Fink

User's Guide - 5. The Fink Configuration File

This chapter explains the settings available in the Fink configuration file (fink.conf) and how they influence the behaviour of Fink, specifically the fink command-line tool (i.e. mainly working with the source distribution).

5.1 About fink.conf

When Fink is initially installed it prompts you for the answers to some questions to set up your configuration file, such as which mirrors you want to use for downloading files and how to acquire super-user rights. You can re-run this process by calling the fink configure command. In order to set some options, you may need to edit your fink.conf file by hand. In general, these options are meant for advanced users only.

The fink.conf file is located at /sw/etc/fink.conf, and can be edited in your favourite text editor. You will need super-user rights to edit it.

5.2 fink.conf syntax

Your fink.conf file consists of multiple lines, in the format:

OptionName: Value

Options are one per line, and the option name is separated from its value by a : and a single space. The contents of value depends on the option, but it is normally either a boolean ("True" or "False"), a string, or a list of strings delimited by a space. For example:

BooleanOption: True
StringOption: Something
ListOption: Option1 Option2 Option3

5.3 Required Settings

Some of the settings in the fink.conf file are mandatory. Without them Fink cannot function properly. The following settings belong to this category.

5.4 Optional User Settings

There are various optional settings which users can customize to change the behaviour of Fink.

5.5 Download Settings

There are various settings which influence the way Fink downloads package data.

5.6 Mirror Settings

Getting software from the Internet can be a tedious thing and often downloads are not as fast as we would like them to be. Mirror servers host copies of files available on other servers, but may have a faster connection to the Internet or be geographically closer to you, thus enabling you to download files faster. They also help reduce load on busy primary servers, for example ftp.gnu.org, and they provide an alternative should one server not be reachable.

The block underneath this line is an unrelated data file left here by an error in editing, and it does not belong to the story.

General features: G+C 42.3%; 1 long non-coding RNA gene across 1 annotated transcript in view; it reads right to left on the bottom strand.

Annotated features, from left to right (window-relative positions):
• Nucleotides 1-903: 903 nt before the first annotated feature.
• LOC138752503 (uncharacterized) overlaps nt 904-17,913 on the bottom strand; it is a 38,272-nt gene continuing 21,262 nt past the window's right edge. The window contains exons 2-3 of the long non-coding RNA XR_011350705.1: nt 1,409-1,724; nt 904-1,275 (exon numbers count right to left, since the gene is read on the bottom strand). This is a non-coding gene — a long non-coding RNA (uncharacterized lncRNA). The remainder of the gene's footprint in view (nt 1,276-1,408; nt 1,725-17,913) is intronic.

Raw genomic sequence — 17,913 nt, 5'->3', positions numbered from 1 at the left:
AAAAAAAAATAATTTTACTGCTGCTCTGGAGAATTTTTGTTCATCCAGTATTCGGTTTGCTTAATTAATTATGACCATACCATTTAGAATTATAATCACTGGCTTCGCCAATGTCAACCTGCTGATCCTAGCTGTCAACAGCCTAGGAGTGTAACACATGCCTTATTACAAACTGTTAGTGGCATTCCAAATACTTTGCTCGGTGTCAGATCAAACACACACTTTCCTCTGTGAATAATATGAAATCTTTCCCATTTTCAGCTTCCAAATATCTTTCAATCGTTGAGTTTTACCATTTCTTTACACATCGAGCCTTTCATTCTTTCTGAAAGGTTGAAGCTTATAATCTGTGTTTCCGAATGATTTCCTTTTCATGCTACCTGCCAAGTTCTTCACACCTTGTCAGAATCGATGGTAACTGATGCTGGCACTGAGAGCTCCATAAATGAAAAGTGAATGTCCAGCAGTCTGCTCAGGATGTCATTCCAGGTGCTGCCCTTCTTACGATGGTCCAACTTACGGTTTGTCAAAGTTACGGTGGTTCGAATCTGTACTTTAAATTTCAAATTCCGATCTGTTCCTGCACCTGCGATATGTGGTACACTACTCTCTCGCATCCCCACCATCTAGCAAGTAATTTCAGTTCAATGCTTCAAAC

In order for Fink to pick the best mirror for you, you must tell it which continent and which country you reside in. If downloads from one server fail, it will prompt you if you want to retry from the same mirror, a different mirror in the same country or continent, or a different mirror anywhere in the world.

The fink.conf file holds settings about which mirrors you would like to use.

5.7 Developer Settings

Some options in the fink.conf file are only useful to developers. We do not recommend that conventional Fink users modify them. The following options fall into this category.

5.8 Advanced Settings

There are some other options which may be useful, but require some knowledge to get right.

5.9 Managing apt's sources.list file

Fink actively manages the file /sw/etc/apt/sources.list which is used by apt to locate binary files for installation. The default sources.list file looks something like this, adjusted to match your Distribution and Trees:

# Local modifications should either go above this line, or at the end.
#
# Default APT sources configuration for Fink, written by the fink program

# Local package trees - packages built from source locally
# NOTE: this is automatically kept in sync with the Trees: line in 
# /sw/etc/fink.conf
# NOTE: run 'fink scanpackages' to update the corresponding Packages.gz files
deb file:/sw/fink local main
deb file:/sw/fink stable main crypto

# Official binary distribution: download location for packages
# from the latest release
deb http://us.dl.sourceforge.net/fink/direct_download 10.3/release main crypto

# Official binary distribution: download location for updated
# packages built between releases
deb http://us.dl.sourceforge.net/fink/direct_download 10.3/current main crypto

# Put local modifications to this file below this line, or at the top.

With this default file, apt-get first looks in your local installation for already-compiled binaries, and then looks in the official binary distribution. You can alter this by making entries at the beginning of the file (which will be searched first) or at the end of the file (which will be searched last).

If you change your Trees line or the Distribution you are using, fink will automatically modify the "default" portion of the file to correspond to the new values. Fink will, however, preserve any local modifications you have made to the file, provided that you confine your modifications to the top of the file (above the first default line) and the bottom of the file (below the last default line).

Next: 6. Using the fink Tool from the Command Line